“If that happened to me, man, I’d just go… WILD!”
Have you ever heard someone say something like that? Me, I heard it all too often, and I felt like that myself all too often. Someone got murdered. Someone got raped. Someone got tortured. Someone got fired, or judged, or debased under the most unjust circumstances. Rage and anger or a feeling of unsettlement, powerlessness, or depression are the most natural reactions to have unto hearing or even suffering yourself such violation of human dignity. It drives us crazy, cries for revenge. No wonder we find those who commit such violations themselves been treated this way. Their suffering is the key to your suffering, so understanding your own grief in turn can be the key to your understanding their motives; they are taking revenge for their needs not being met; they are acting out the lessons they have learned.
Our first reaction to hearing about victims who were forgiving the perpetrators often is incredulity. “How can they? I don’t believe this.” Like Marshall Rosenberg speaking of the Rwandan woman who lost her whole family in the genocide, but shows no hate, no rejection, no call for revenge. She is not in denial. She is not suppressing the grief. On the contrary, her acceptance of grief, her commitment to vulnerability, her insight into the inevitability of physical suffering, is the one thing that healed her psychological wounds and drove her to work in a positive direction, for peace; to break the chain of unmet needs.
Rosenberg might have got her wrong, or he is exaggerating in order to promote his best-selling Non-violent communication books. But I don’t think so.
Having overcome huge amounts of life-long grudge and hatred myself within a few months, I found clear evidence to his accuracy of observation. The film “Scared Sacred“ shows several more of them. Survivors of Bhopal, Hiroshima, 9/11, Intifada, the Khmer Rouge tyranny, the Jewish holocaust, and the wars in Bosnia and Afghanistan opened their hearts to film director Velcrow Ripper and showed how they developed their capacity to transcend hate, stopped thinking of themselves as victims, and turned the lessons learned from grief into positive actions.
From Rumi to Rosenberg, from Buddha to Eisenstein, from Jesus to Krishnamurti, from Ruppert to Adyashanti, from Native Americans to Indian fakirs, from the Shamans of South America to Kübler-Ross, people have shown that, while physical suffering may not be avoided, psychological suffering can be ended. It is merely stories we tell about the world and ourselves. While some say it takes courage to choose a bold one, I believe this is just another story about reasons for not moving on.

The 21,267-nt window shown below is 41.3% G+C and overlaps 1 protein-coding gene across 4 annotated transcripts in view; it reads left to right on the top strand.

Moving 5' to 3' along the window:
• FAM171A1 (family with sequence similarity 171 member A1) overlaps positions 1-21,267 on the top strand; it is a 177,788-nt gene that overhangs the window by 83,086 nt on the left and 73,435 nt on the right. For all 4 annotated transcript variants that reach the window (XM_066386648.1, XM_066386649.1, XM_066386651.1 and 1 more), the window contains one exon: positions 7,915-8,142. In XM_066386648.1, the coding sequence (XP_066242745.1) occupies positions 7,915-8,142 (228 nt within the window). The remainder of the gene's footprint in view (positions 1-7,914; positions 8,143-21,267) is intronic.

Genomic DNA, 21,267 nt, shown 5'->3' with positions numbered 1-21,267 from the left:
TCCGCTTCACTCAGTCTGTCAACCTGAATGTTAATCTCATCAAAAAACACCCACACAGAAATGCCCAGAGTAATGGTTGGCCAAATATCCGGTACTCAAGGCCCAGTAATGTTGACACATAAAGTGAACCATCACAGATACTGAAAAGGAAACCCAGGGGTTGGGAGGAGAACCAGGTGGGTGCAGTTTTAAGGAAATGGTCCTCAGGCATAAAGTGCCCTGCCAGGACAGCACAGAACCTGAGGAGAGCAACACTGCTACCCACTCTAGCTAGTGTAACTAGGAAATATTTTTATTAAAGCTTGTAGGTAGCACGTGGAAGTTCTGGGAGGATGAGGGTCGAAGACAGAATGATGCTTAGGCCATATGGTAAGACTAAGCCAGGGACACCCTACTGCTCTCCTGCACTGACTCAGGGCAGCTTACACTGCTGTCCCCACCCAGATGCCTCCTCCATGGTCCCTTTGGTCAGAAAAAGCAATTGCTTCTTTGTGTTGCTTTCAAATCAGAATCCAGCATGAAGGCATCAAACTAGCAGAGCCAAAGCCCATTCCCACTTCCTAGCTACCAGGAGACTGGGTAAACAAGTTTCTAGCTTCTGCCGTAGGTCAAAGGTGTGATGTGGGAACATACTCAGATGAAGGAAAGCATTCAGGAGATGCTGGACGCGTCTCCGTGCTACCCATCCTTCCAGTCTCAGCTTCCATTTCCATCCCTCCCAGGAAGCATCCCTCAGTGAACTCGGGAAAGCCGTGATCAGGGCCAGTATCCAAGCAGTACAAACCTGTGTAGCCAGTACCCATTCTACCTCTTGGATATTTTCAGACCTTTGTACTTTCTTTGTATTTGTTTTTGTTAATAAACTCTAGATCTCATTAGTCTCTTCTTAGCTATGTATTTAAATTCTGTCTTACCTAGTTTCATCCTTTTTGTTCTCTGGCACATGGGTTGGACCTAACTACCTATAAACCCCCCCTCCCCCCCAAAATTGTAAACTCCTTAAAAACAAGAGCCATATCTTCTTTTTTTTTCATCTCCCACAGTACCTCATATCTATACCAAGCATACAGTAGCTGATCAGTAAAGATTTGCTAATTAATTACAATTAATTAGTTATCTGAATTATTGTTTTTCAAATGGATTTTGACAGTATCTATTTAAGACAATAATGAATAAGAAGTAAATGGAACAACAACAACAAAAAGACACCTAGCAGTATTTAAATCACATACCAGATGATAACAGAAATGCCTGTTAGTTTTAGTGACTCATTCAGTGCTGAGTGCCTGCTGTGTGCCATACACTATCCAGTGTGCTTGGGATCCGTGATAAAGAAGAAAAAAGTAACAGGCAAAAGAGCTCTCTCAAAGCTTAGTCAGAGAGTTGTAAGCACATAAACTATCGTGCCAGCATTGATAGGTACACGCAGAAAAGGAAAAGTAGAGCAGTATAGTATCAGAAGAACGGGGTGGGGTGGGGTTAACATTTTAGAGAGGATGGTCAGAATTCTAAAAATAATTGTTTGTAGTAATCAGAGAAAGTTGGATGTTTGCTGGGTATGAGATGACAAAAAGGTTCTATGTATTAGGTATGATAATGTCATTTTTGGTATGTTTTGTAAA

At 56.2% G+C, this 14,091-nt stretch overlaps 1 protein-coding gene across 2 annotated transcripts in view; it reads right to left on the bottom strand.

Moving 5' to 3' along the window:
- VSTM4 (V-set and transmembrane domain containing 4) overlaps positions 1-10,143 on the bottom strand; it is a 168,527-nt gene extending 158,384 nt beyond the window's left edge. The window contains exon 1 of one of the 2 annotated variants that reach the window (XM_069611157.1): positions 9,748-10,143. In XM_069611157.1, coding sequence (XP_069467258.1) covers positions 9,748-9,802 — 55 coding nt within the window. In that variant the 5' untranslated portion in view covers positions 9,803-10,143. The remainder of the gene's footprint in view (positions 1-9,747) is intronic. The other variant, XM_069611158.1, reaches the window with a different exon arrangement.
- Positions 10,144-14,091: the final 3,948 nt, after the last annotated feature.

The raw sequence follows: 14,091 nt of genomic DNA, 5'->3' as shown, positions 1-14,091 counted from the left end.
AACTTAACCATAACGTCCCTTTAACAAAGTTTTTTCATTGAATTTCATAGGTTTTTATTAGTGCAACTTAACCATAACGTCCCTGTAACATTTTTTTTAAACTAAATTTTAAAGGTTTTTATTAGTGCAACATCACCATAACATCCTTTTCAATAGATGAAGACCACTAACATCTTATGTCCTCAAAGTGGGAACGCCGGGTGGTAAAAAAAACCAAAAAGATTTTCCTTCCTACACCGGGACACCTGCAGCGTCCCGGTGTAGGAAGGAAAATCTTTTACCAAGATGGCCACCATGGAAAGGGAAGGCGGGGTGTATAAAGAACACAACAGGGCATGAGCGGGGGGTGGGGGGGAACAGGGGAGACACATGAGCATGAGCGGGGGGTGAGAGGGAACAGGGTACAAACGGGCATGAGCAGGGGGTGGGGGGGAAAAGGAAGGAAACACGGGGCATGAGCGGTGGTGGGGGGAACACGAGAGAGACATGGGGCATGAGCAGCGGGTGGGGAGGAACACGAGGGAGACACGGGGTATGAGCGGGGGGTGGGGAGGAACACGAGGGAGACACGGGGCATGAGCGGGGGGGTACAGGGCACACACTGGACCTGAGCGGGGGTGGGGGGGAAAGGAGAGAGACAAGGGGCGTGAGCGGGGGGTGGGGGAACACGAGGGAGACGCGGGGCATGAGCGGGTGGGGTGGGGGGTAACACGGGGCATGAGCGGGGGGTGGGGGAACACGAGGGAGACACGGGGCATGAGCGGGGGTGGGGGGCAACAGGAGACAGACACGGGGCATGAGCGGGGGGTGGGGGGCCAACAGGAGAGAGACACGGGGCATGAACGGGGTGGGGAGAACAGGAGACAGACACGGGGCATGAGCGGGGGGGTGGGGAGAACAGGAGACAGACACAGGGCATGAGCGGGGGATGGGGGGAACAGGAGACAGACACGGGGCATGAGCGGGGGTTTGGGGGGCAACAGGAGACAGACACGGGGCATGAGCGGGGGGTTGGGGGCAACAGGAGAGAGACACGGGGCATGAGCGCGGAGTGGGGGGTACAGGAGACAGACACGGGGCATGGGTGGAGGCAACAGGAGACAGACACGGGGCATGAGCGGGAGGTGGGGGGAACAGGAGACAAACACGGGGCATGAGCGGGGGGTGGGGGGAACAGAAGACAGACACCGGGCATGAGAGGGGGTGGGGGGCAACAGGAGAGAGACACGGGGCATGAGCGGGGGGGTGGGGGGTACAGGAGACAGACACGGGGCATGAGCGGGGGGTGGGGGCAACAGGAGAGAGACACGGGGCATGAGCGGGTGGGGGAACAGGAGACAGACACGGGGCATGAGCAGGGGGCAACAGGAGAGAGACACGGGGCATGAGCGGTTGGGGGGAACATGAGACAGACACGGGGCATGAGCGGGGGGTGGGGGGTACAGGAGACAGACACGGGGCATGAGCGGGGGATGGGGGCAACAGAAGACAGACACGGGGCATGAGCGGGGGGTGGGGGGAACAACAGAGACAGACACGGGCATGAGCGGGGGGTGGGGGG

Suffering is learning, like making mistakes is learning. If we allow ourselves to examine the grief a certain behaviour brings, or the problems a certain technique creates, we find out about what doesn’t work, so we can turn to something that actually does. The trick is to let go of ideas that feel comfortable, yet don’t work. You don’t stick with a bridge-building technique that ended in a crash, do you? So you may not want to stick with hateful feelings forever, as well. And, as a society, we better not stick with the everyone-for-themselves paradigm, as it has proven to create tremendous amounts of suffering due to its intrinsic inability for meeting needs, both on individual and collective level.
So you see, all that philosophical stuff I am talking about all the time is deeply rooted in everyday life. It is connected to our individual experiences. I am far from preaching morals or virtues; all this is about discovering correlations, connections, ties, between our sense of being and the world at large. By using words, I am limited to offering concepts: the concept of interdependency; the concept of oneness. Don’t just accept them; try to find truth in yourself. If you feel like your psychological suffering means eternal disablement – go ahead; examine that to its farthest reach. Yet, apart from such concepts, there is an age-old insight, shared by all humanity, into a reality beyond suffering. If you can feel it, too, learn about people who touched it. They can help you to proceed.